What exactly is Tendinopathy?

Tendinopathy is a term that may sound complex, but it's a condition that many of us have heard of or even experienced without fully understanding what it entails. Whether you're an athlete dealing with a nagging injury or someone who occasionally experiences tendon pain, it's crucial to have a clear understanding of tendinopathy. In this blog post, we'll break down the concept of tendinopathy, exploring its causes, symptoms, and potential treatments.

What is Tendinopathy?

Tendinopathy is a broad term used to describe conditions that affect tendons, the tough, fibrous tissues that connect muscles to bones. Tendons play a crucial role in facilitating movement by transmitting the force generated by muscles to the bones they're attached to. When tendons become damaged or degenerated, it can lead to pain, reduced mobility, and functional limitations.

Types of Tendinopathy

Tendinopathy is an umbrella term that encompasses several specific conditions, including:

Causes of Tendinopathy

Understanding the causes of tendinopathy is crucial for prevention and management. Common contributing factors include:

Symptoms of Tendinopathy

Tendinopathy can manifest with various symptoms, depending on the type and location of the affected tendon. Common signs include:

Treatment and Management

The treatment of tendinopathy depends on its type and severity. Common approaches include:

Tendinopathy is a common and often painful condition that can affect anyone, from athletes to office workers. Understanding its causes, symptoms, and treatment options is essential for effective management and prevention. In a majority of tendinopathy cases, the best place to start is with a physiotherapist. Whilst the condition can sound generic, the management plan is always best personalised as no two tendinopathies are the same. Remember, early intervention can lead to faster recovery and a return to pain-free movement.


Unravelling the role of the SIJ (Sacroiliac Joint) in lower back pain

Lower back pain can be debilitating and can affect individuals from all walks of life, including (but not limited to) office workers, athletes, stay at home parents and those working in heavy industries. While there are multiple factors that can contribute to lower back pain, one often overlooked source of pain is the sacroiliac (SI) joint.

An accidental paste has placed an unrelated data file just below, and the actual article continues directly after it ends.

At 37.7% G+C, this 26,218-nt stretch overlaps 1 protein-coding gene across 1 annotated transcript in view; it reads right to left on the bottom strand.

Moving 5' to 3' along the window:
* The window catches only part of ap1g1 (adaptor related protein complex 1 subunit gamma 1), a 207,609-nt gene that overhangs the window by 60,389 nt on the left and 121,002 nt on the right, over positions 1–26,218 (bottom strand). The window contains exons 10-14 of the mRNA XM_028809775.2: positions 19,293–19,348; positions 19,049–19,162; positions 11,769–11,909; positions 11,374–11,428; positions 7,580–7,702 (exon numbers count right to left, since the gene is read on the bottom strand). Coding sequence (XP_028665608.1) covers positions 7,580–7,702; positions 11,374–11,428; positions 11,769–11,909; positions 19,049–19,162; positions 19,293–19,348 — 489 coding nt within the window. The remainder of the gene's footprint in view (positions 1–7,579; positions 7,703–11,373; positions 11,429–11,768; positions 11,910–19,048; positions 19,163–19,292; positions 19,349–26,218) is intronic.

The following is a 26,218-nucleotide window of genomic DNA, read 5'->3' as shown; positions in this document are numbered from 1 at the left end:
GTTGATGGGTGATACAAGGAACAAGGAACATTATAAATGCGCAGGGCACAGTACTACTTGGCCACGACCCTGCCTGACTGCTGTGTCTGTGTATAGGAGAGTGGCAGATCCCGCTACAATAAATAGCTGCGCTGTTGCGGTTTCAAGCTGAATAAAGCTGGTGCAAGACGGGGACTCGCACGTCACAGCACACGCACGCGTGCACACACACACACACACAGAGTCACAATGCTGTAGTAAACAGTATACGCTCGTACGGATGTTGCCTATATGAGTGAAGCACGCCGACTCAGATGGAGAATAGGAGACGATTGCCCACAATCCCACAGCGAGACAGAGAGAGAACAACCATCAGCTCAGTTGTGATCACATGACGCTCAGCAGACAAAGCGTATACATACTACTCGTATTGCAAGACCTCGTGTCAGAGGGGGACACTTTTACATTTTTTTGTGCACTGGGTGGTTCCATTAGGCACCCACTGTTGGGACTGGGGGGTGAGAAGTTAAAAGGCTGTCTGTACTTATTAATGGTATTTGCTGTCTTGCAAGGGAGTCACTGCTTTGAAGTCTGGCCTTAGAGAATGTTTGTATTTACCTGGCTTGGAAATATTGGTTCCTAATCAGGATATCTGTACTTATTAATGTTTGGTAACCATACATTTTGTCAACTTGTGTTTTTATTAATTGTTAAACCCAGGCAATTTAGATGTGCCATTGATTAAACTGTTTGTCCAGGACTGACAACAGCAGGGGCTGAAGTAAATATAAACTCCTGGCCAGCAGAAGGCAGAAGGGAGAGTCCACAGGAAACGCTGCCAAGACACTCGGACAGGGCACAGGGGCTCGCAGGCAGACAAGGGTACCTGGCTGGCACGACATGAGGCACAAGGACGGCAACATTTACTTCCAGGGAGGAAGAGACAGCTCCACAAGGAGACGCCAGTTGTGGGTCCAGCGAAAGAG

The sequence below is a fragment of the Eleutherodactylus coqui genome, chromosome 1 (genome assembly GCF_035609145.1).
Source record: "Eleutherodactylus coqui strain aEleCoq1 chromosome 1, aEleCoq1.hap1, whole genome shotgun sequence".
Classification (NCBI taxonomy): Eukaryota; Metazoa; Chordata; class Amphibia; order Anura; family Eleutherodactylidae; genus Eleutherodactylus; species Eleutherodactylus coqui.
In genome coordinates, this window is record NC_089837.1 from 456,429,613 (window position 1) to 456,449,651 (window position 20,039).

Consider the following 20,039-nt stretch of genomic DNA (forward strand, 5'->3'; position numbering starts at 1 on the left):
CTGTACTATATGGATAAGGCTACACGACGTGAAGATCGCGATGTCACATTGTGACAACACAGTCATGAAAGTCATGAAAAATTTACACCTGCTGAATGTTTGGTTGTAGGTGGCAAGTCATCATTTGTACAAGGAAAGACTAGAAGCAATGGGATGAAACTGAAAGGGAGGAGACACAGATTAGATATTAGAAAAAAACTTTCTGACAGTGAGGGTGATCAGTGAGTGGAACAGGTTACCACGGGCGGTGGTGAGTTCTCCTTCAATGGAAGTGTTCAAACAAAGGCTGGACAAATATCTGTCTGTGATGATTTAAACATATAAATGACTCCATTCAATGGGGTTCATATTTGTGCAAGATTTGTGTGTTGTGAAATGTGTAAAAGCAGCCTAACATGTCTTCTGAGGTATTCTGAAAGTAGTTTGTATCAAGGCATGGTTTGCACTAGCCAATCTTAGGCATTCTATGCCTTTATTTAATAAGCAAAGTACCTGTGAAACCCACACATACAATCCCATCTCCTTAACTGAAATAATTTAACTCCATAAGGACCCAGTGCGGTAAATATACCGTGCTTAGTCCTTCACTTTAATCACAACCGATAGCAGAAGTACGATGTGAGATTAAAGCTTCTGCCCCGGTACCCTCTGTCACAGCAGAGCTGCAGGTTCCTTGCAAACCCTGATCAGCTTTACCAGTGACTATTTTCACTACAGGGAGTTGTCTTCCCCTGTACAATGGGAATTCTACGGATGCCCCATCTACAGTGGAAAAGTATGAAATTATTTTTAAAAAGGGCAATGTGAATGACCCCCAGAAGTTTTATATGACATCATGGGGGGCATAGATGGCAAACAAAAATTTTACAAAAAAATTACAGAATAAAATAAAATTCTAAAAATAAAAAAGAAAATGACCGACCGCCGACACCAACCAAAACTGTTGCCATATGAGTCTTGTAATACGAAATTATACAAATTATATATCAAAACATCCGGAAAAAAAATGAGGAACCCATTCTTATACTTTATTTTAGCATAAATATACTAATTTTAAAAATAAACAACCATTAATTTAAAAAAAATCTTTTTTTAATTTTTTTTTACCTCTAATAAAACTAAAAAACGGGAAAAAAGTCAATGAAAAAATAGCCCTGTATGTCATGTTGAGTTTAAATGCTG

In this article, we'll delve into the sacroiliac joint and its relationship to lower back pain, shedding light on how understanding and addressing any dysfunction present at this joint can alleviate discomfort and improve quality of life.

Understanding the Sacroiliac Joint
The sacroiliac joint (SIJ) is found between the triangular bone at the base of the spine, known as the sacrum, and the ilium, which is part of the pelvis. This joint connects the spine to the pelvis and plays a crucial role in supporting and transmitting forces between the upper body and the lower extremities. It also provides stability while single limb weight bearing and allows for limited movement, primarily in the form of subtle rotations and tilting.

The Impact of Sacroiliac Joint Dysfunction on Lower Back Pain
When the sacroiliac joint becomes dysfunctional or experiences imbalances of muscular tension and weakness, it can contribute to lower back pain. 

Here's how sacroiliac joint dysfunction affects lower back pain:

Addressing Sacroiliac Joint Dysfunction to Relieve Lower Back Pain:
To alleviate lower back pain associated with sacroiliac joint dysfunction, a comprehensive approach that focuses on restoring joint function, releasing and strengthening surrounding muscles, and restoring optimal movement patterns is crucial. A management plan will consider the following strategies:
1. SIJ Stabilization Exercises:
Engage in specific exercises that target the muscles supporting the sacroiliac joint, such as bridges, clamshells, bird dogs and dead bugs. These exercises can enhance stability, improve joint function, and alleviate lower back pain when done with the correct technique.

2. Manual Therapy:
Seeking the expertise of a healthcare professional, such as a physiotherapist can be beneficial. They can provide manual therapy techniques, such as joint mobilisation or manipulation, to restore proper alignment and function of the sacroiliac joint and lumbar spine.
3. Postural Awareness and Ergonomics:

Pay attention to your posture, both during daily activities and while sitting at your desk. Ensure that your workstation is ergonomically optimised to support proper posture, including using a supportive chair and maintaining a neutral spinal alignment.  If you are someone whose occupation involves hazardous manual handling such as repeated lifting then making sure your technique is optimal will effectively help to  prevent lower back injuries.

4. Activity Modification and Rest:
If certain activities or movements exacerbate your lower back pain, consider modifying or avoiding them temporarily. Rest periods and gentle stretching can also help alleviate symptoms and allow for healing.

The best solution is to see us for a physiotherapy assessment so that we can conduct a thorough evaluation, provide personalised advice, and administer targeted treatments to address joint dysfunction and alleviate your lower back pain effectively.  We are always more than happy to help so don’t feel you have to put up with your annoying pain any longer.